When Hudson and I got home from picking her up at school, I usually set immediately to getting dinner ready so that when Ed got home, we could all eat and still get Hudson to bed at a reasonable hour (at our house, this was 7:30 at the latest). I started pulling things out of the refrigerator and cabinets and Hudson set about doing any number of things. Reading books or playing with her toys in the playroom, which was right next to the kitchen. Climbing in and out of the rocking chair in the living room (she’d say, “Rock, rock, rock”).
We washed hands again and then we asked, “Hudson, what time is it?!” She smiled and said, “BATH!” If Ed was home, he took her upstairs to take a bath while I cleaned up the dinner dishes. When I heard them wrapping up and walking over to her room to put on her pajamas, I knew one of my favorite moments of the day was coming up. After she was in her pajamas, she walked over to the top of the stairs, leaned her face against the baby gate, and said, as loud as her little voice could manage, “Mama!” (Her daddy taught her this trick—he taught her all her best tricks, really). I can still hear it in my head as clearly as if it had happened last night, but it is one of those sounds I fear losing the most. I dried my hands, climbed up the stairwell on my hands and knees, and gave her a snuzzle (cross between a snuggle and a nuzzle—it was really just a nose-rub) and a kiss through the bars of the baby gate. Then I stood up and took her into my arms and we gave each other a great big hug before her daddy took her into her room for storytime. This is one of those moments I go back to many, many times every day.
If Ed wasn’t home, then I would take her upstairs for her bath. I usually let her climb the stairs on her own, either on her hands and knees, or, in the later days, with great big steps while holding on to the spindles in the railing. At the top, I closed the gate behind me and we went into the bathroom. I put her toddler tub in the bathtub and started drawing the water and told her to go get a washcloth. She wandered out of the bathroom and into her room, opened the cabinet door in her dresser, and grabbed a washcloth (or, usually, several). I grabbed a towel and we went back to the bathroom, where I told her to pick out her toys. She poked through her bin of tub toys—mostly squirting sea creatures and one plastic turtle with three building blocks for his shell—and picked out a few, which she threw into her tub. Then I sat on the edge of the tub, pulled her into my lap, undressed her, and plopped her in.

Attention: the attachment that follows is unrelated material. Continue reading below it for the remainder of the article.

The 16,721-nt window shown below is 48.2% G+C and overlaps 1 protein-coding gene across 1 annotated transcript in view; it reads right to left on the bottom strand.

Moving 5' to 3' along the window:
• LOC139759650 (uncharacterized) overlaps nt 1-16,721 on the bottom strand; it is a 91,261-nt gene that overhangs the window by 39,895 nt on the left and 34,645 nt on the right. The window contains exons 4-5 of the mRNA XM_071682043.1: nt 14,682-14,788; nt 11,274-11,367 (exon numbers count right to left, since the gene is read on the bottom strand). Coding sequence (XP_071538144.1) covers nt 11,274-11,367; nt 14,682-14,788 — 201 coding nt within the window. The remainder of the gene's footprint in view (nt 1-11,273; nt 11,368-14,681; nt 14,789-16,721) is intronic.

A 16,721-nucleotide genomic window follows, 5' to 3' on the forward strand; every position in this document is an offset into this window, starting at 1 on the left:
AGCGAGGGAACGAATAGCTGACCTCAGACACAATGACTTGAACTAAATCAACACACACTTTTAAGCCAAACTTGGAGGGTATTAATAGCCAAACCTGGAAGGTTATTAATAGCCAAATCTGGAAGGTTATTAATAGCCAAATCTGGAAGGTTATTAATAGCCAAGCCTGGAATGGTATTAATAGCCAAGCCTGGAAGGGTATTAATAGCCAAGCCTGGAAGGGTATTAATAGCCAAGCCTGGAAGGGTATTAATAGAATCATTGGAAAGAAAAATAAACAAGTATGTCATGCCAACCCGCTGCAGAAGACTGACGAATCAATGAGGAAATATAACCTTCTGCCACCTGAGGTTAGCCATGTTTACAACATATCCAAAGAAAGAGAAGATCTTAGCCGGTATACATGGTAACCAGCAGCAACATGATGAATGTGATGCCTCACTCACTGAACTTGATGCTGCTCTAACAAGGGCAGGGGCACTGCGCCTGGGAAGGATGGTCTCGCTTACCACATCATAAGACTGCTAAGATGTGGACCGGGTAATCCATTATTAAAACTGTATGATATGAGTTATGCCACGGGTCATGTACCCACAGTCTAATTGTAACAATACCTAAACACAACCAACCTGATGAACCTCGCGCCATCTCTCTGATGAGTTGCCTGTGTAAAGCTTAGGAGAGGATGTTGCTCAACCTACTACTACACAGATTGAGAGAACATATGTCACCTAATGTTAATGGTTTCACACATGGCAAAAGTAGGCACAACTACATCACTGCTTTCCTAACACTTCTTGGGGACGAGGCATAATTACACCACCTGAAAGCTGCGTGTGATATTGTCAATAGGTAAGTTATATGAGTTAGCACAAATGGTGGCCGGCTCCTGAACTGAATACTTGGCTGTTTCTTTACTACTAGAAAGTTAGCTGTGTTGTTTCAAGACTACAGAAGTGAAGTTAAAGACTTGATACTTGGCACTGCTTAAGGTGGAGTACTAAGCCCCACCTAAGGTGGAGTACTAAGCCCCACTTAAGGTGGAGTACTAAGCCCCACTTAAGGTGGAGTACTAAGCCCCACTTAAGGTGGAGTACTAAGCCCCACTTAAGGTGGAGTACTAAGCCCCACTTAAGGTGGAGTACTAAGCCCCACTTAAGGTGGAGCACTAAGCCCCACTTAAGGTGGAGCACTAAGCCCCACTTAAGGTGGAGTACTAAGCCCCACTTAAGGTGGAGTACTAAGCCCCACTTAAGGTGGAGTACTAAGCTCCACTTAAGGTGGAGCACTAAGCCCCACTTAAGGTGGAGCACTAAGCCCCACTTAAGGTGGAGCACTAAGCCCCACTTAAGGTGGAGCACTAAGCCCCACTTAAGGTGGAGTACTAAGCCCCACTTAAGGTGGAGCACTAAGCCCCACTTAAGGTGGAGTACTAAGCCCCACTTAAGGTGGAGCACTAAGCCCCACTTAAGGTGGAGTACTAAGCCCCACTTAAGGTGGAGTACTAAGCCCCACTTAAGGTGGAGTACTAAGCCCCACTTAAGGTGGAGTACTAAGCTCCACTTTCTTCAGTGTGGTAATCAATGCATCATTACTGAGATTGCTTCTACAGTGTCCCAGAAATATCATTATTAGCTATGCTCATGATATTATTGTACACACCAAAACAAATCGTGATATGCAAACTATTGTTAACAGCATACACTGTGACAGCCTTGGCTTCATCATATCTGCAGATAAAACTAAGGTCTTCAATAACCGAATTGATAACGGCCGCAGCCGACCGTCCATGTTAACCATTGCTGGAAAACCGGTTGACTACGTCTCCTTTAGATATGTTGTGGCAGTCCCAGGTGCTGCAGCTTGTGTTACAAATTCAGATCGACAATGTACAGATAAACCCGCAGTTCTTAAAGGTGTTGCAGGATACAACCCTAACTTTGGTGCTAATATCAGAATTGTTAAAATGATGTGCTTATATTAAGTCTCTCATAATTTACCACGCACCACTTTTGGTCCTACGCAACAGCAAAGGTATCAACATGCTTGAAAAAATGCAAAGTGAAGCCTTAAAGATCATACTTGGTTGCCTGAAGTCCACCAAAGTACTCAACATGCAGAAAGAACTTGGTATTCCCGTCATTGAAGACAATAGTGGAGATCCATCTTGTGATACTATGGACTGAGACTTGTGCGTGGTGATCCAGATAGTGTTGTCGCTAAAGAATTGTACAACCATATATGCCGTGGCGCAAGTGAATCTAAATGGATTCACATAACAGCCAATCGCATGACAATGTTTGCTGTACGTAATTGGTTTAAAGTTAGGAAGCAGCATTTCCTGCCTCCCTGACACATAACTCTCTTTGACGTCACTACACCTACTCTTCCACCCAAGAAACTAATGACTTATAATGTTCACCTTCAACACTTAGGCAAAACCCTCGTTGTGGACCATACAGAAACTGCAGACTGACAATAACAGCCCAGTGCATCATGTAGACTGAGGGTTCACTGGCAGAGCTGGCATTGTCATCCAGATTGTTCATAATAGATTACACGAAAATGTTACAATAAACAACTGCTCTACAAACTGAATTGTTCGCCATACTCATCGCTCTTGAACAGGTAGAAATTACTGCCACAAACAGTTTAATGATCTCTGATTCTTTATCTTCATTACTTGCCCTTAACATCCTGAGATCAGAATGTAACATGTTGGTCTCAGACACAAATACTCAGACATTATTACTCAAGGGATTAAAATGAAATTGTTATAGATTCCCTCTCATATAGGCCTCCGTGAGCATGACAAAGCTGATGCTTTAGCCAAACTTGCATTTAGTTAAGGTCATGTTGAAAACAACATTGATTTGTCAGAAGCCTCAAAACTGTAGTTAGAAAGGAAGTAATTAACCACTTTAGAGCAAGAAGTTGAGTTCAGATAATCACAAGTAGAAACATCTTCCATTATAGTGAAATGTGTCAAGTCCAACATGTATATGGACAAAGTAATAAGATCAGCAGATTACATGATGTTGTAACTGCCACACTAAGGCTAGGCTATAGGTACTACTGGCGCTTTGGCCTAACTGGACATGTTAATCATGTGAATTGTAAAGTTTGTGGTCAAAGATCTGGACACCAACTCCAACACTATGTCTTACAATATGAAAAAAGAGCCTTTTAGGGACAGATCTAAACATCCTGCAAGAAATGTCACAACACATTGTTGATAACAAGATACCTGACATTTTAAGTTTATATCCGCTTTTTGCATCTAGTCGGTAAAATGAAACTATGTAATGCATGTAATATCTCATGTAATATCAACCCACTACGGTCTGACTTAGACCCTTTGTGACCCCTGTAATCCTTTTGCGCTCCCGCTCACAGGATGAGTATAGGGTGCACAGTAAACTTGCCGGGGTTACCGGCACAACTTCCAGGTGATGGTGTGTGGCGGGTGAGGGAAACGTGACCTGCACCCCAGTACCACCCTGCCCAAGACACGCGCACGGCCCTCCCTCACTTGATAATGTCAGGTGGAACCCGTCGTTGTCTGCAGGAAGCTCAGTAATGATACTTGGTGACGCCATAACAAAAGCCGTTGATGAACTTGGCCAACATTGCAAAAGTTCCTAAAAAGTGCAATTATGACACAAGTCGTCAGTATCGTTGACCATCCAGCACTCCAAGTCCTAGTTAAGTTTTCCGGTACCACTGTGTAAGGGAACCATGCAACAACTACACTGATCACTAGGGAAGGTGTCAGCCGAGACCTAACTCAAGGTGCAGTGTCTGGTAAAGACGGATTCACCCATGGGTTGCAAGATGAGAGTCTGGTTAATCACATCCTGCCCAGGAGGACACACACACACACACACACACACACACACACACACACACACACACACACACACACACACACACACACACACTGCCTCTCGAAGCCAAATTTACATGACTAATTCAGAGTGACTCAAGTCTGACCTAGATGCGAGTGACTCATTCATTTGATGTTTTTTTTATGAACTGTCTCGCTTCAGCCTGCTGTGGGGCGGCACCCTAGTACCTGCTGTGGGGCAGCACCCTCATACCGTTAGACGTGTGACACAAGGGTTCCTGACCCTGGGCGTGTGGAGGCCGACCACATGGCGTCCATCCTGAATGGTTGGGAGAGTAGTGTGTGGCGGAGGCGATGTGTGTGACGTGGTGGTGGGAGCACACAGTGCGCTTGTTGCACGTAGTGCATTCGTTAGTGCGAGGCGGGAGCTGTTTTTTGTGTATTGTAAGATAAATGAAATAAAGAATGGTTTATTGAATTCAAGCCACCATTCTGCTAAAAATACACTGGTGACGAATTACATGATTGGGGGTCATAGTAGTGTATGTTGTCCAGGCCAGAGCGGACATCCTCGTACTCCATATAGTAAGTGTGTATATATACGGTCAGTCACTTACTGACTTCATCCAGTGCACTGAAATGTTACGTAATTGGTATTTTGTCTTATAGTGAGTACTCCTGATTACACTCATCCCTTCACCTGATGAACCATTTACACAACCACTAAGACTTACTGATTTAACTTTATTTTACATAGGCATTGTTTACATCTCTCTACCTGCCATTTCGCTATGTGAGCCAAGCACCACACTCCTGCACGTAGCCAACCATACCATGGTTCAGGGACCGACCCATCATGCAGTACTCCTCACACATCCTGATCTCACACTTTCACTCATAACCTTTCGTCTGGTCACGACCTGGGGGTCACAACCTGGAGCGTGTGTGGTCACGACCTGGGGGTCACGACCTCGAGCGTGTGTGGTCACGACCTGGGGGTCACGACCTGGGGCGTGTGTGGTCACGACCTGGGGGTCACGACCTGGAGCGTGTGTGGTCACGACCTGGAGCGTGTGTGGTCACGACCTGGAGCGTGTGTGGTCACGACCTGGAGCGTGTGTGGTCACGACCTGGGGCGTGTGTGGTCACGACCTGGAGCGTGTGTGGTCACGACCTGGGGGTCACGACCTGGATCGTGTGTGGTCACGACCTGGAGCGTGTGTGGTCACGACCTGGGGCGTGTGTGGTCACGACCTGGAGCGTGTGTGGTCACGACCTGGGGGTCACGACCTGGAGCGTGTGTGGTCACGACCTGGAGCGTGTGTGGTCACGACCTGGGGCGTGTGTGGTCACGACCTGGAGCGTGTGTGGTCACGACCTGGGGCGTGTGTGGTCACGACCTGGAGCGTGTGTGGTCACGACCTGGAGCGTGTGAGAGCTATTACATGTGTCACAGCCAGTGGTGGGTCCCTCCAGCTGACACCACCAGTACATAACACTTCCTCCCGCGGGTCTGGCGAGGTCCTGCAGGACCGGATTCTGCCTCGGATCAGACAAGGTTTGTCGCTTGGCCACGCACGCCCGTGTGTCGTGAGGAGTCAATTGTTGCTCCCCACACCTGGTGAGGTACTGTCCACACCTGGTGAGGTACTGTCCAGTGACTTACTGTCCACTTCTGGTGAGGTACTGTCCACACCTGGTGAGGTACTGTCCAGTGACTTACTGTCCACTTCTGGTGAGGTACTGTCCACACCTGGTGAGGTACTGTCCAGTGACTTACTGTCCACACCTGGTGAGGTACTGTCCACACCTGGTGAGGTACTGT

When we got to the “Good night stars, good night air,” I would soften my voice, and then finish “Good night noises everywhere” with a whisper. By this time, she was usually already curling up on my shoulder with her thumb in her mouth, ready for her song. We finished our bed time ritual with one round of “Hark the Sound,” her head tucked under my chin, me swaying gently on my feet. When I got to the end of “I’m a Tar Heel born, I’m a Tar Heel bred,” instead of “Go to hell, Dook!” I whispered, “Don’t go to Dook!” which always earned a smile or a soft giggle. Then I hugged her tight, kissed her cheek, and put her down on her tummy. She turned her head to one side, thumb still in mouth, and I tucked her little polar bear and panda bear up under her arms on each side, and she closed her eyes. I said, “Good night, my sweet girl” and closed the door behind me.
On the day Hudson died, her blood pressure and other vital signs were pretty unstable throughout the day. The doctors had talked with us about the possibility that her body might not even make it through until the evening, when they were planning to do the second brain death test, even with all the medications and monitoring they were doing to try keep her alive and stable until then so the results would be reliable. We assured them that if she crashed, we did not want them to take any extraordinary measures—we knew our girl was already gone, but we just wanted a little more time with her before we would never be able to see her again. I didn’t leave the room that entire day. Knowing that this might happen before the planned hour, Ed and I took some quiet time alone with her earlier in the afternoon so that we would feel like we’d had a chance to say goodbye, just in case. We talked to her, cried over her, told her how much we loved her—I remember telling her that there were so many things I wanted to say, but I didn’t know what they all were right then, so I just had to trust that she knew. And Ed told her that we knew she would still hear us when we talked to her for the rest of our lives. Then we read Goodnight Moon. On each page of the great green room, I said, “Where’s the mouse?!” and then pointed to it myself and said “There’s the mouse!” We said, “Good night stars, good night air, good night noises everywhere” and then closed the book and said goodbye to our beautiful girl. We were fortunate to have more time with her and a chance to say goodbye to her again later that evening, but I will remember that most precious moment for the rest of my life.
As parents, it seems we often focus on remembering and documenting “big” moments—Christmas mornings, birthday parties, first steps, and the like. As I’ve said here many times before, now that Hudson is gone, it’s the ordinary, everyday moments that I miss the most. And it is these that I most want to remember.
We love you and miss you so much, my sweet girl. This memory of you is my One Good Thing on this otherwise very bad day.